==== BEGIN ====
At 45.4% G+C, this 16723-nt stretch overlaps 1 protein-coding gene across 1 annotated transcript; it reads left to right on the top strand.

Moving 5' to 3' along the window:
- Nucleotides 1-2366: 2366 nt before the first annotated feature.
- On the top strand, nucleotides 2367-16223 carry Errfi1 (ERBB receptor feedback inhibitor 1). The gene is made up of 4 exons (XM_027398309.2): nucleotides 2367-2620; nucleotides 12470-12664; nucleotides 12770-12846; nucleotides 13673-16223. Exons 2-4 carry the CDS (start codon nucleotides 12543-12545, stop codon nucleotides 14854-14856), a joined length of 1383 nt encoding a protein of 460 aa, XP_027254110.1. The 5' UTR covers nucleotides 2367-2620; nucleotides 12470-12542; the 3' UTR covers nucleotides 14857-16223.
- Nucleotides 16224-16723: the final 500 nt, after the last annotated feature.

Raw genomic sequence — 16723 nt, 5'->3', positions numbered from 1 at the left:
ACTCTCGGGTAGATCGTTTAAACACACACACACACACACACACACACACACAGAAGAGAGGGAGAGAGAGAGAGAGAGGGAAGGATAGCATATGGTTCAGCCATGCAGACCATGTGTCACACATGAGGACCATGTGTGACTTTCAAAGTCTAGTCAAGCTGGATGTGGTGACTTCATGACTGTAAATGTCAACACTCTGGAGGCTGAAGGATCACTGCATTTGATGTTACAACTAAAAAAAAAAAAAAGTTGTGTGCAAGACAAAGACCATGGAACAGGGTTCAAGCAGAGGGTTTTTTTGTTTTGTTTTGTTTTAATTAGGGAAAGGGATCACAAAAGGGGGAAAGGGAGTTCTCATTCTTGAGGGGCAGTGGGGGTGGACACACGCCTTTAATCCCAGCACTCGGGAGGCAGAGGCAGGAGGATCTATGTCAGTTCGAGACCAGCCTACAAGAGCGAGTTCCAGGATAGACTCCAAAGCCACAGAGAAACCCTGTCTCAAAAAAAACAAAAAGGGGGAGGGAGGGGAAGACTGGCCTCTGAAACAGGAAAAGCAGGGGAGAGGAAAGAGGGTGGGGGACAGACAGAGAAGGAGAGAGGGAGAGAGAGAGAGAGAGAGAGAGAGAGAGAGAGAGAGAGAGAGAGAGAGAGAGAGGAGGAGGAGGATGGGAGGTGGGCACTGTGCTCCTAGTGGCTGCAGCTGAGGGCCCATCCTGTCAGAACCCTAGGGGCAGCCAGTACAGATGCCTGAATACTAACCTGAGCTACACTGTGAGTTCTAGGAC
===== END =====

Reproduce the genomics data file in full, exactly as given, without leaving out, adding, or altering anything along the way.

At 45.4% G+C, this 16723-nt stretch overlaps 1 protein-coding gene across 1 annotated transcript; it reads left to right on the top strand.

Moving 5' to 3' along the window:
- Nucleotides 1-2366: 2366 nt before the first annotated feature.
- On the top strand, nucleotides 2367-16223 carry Errfi1 (ERBB receptor feedback inhibitor 1). The gene is made up of 4 exons (XM_027398309.2): nucleotides 2367-2620; nucleotides 12470-12664; nucleotides 12770-12846; nucleotides 13673-16223. Exons 2-4 carry the CDS (start codon nucleotides 12543-12545, stop codon nucleotides 14854-14856), a joined length of 1383 nt encoding a protein of 460 aa, XP_027254110.1. The 5' UTR covers nucleotides 2367-2620; nucleotides 12470-12542; the 3' UTR covers nucleotides 14857-16223.
- Nucleotides 16224-16723: the final 500 nt, after the last annotated feature.

Raw genomic sequence — 16723 nt, 5'->3', positions numbered from 1 at the left:
ACTCTCGGGTAGATCGTTTAAACACACACACACACACACACACACACACACAGAAGAGAGGGAGAGAGAGAGAGAGAGGGAAGGATAGCATATGGTTCAGCCATGCAGACCATGTGTCACACATGAGGACCATGTGTGACTTTCAAAGTCTAGTCAAGCTGGATGTGGTGACTTCATGACTGTAAATGTCAACACTCTGGAGGCTGAAGGATCACTGCATTTGATGTTACAACTAAAAAAAAAAAAAAGTTGTGTGCAAGACAAAGACCATGGAACAGGGTTCAAGCAGAGGGTTTTTTTGTTTTGTTTTGTTTTAATTAGGGAAAGGGATCACAAAAGGGGGAAAGGGAGTTCTCATTCTTGAGGGGCAGTGGGGGTGGACACACGCCTTTAATCCCAGCACTCGGGAGGCAGAGGCAGGAGGATCTATGTCAGTTCGAGACCAGCCTACAAGAGCGAGTTCCAGGATAGACTCCAAAGCCACAGAGAAACCCTGTCTCAAAAAAAACAAAAAGGGGGAGGGAGGGGAAGACTGGCCTCTGAAACAGGAAAAGCAGGGGAGAGGAAAGAGGGTGGGGGACAGACAGAGAAGGAGAGAGGGAGAGAGAGAGAGAGAGAGAGAGAGAGAGAGAGAGAGAGAGAGAGAGAGAGAGAGGAGGAGGAGGATGGGAGGTGGGCACTGTGCTCCTAGTGGCTGCAGCTGAGGGCCCATCCTGTCAGAACCCTAGGGGCAGCCAGTACAGATGCCTGAATACTAACCTGAGCTACACTGTGAGTTCTAGGAC